The committee said that an unnamed Ukrainian military serviceman, who was allegedly based at an airfield and later fled to Russian-held territory, saw a Ukrainian SU-25 ground attack plane take off from his airbase, armed with air-to-air missiles.
According to the anonymous eyewitness account, the same plane came back without its air-to-air armament.
"From the testimony of the witness, who is referred to by an alias to ensure his safety, the civilian aircraft Boeing 777 Flight MH-17 could have been brought down by a combat aircraft SU-25 of the Ukrainian Air Force, piloted by Ukrainian Air Force Captain Voloshin, on July 17 of this year," the committee's website said Wednesday.
According to the statement, the witness was being kept in protective custody. No details have been given regarding the witness' actual position in the military, nor has the committee given any explanation about how the witness could have come by the information he included in his testimony.
Shortly after the destruction of the Malaysian Airlines flight in July, the Russian media was quick to provide alternative explanations as to who shot the aircraft down. All of their claims put the blame on the Ukrainian military, rather than the pro-Russian separatists, in whose territory the plane was destroyed.The theories alternate between claims that the Ukrainian military brought down the airliner with a surface-to-air missile, and other claims which say a Ukrainian military plane was responsible.
When the MH-17 story broke, Russian satellite channel RT initially reported that the Ukrainian military had intentionally fired on the plane, believing it to be that of Russian President Vladimir Putin.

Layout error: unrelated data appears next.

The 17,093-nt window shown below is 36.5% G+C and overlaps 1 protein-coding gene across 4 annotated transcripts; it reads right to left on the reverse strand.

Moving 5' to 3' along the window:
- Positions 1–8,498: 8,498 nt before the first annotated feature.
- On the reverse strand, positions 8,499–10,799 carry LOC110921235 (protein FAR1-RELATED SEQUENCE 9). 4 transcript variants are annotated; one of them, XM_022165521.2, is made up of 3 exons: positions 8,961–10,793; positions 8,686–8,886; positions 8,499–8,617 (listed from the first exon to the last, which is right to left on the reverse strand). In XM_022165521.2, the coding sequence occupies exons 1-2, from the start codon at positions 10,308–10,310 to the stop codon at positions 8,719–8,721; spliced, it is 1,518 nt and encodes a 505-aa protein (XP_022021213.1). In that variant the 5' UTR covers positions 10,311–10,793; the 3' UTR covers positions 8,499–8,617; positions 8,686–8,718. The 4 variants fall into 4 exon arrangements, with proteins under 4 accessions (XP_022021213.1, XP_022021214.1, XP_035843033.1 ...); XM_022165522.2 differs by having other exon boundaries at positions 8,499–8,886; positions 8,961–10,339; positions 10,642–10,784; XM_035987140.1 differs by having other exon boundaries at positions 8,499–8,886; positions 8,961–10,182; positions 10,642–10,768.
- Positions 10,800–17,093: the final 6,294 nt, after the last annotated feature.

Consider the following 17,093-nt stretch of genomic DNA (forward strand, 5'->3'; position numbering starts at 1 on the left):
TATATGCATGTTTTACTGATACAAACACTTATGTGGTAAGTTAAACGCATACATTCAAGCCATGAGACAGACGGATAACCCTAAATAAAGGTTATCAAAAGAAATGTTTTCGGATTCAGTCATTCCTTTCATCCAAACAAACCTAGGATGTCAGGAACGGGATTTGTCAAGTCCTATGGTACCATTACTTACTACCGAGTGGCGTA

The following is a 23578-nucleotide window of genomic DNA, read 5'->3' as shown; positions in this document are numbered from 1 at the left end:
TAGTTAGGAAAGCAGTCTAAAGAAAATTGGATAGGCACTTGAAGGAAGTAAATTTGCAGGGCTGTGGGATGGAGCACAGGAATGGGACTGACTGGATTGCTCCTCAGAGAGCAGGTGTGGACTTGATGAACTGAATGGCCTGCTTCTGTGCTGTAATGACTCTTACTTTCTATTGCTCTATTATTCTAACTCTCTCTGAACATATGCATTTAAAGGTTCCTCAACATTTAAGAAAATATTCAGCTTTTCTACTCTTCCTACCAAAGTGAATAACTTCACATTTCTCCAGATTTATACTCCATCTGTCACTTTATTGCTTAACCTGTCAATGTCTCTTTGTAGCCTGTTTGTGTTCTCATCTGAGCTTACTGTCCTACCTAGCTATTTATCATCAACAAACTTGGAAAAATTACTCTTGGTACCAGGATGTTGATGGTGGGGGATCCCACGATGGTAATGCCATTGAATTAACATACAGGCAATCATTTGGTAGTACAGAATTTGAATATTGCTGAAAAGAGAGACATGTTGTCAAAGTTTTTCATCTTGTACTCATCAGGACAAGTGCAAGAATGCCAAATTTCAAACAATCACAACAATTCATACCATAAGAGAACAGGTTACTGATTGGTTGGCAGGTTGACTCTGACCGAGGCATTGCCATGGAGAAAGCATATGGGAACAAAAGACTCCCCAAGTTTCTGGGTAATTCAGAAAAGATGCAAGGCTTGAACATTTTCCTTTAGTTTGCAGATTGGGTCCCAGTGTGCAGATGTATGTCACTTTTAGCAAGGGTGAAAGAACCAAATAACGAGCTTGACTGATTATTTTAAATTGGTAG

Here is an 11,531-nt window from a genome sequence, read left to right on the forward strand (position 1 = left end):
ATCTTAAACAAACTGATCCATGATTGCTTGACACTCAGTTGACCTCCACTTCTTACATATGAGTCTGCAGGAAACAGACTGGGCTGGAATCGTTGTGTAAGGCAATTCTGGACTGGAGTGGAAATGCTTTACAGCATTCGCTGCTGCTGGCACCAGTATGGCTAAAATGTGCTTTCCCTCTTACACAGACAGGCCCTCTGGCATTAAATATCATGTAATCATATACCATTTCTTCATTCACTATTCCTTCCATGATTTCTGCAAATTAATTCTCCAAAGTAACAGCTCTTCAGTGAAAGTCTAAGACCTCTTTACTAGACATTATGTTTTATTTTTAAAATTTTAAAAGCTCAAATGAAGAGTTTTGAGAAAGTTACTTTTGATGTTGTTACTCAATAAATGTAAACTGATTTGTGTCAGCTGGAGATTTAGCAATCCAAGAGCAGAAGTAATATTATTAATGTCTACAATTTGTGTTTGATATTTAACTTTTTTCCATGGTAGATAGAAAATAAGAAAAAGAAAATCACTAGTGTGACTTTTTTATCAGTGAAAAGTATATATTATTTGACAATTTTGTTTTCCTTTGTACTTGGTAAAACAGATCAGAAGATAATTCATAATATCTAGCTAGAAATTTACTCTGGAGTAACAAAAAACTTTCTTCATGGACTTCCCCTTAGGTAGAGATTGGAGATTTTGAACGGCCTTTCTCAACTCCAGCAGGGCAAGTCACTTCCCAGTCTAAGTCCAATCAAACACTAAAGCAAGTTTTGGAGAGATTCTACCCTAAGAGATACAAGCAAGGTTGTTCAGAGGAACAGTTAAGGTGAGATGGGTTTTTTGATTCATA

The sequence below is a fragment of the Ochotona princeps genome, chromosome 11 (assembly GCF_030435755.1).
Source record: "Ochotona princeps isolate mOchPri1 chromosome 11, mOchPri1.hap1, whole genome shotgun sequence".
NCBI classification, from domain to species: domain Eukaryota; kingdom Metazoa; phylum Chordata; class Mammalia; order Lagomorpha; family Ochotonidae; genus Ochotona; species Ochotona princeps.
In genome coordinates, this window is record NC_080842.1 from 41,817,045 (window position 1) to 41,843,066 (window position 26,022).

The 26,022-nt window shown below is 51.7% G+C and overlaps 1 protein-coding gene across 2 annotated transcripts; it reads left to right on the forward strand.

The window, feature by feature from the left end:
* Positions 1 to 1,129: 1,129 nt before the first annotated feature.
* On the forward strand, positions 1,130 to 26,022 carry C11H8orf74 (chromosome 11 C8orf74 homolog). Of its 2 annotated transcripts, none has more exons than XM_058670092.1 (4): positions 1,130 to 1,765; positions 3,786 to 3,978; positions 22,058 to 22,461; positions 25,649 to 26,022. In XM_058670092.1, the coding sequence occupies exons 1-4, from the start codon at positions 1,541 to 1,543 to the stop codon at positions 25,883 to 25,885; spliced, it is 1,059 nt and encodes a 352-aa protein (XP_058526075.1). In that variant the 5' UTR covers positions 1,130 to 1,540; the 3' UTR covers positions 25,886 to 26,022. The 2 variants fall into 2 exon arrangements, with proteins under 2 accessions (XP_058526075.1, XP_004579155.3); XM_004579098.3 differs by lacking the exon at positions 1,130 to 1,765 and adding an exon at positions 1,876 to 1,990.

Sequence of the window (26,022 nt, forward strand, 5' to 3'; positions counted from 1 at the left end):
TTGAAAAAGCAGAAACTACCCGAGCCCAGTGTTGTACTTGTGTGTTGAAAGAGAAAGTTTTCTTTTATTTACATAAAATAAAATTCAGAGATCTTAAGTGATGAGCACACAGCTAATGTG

Another story involved the Twitter account of a Spanish air traffic controller known only as "Carlos," who was allegedly training at Kiev's Boryspil airport the day MH-17 was shot down.
His tweets supposedly revealed that he had inside information pointing to Ukrainian responsibility for the attack, but a short time later the Twitter account went inactive and it was revealed that no Spanish or otherwise foreign citizen had been training in Boryspil's control tower, as only Ukrainian citizens were allowed to undergo training.
On Nov. 15, Russian TV network First Channel aired a program which presented an alleged satellite photo that was said to show a Ukrainian MIG-29 jet shooting down the MH-17. The photo was quickly determined to be a poor-quality fabrication.
The Boeing 777 was en route from Amsterdam to Kuala Lumpur when it went down in eastern Ukraine on July 17, killing all 298 people on board, two-thirds of them Dutch.
The MH-17 crash followed the disappearance in March this year of Malaysia Airlines flight MH-370, which was flying from Kuala Lumpur to Beijing with 237 passengers on board.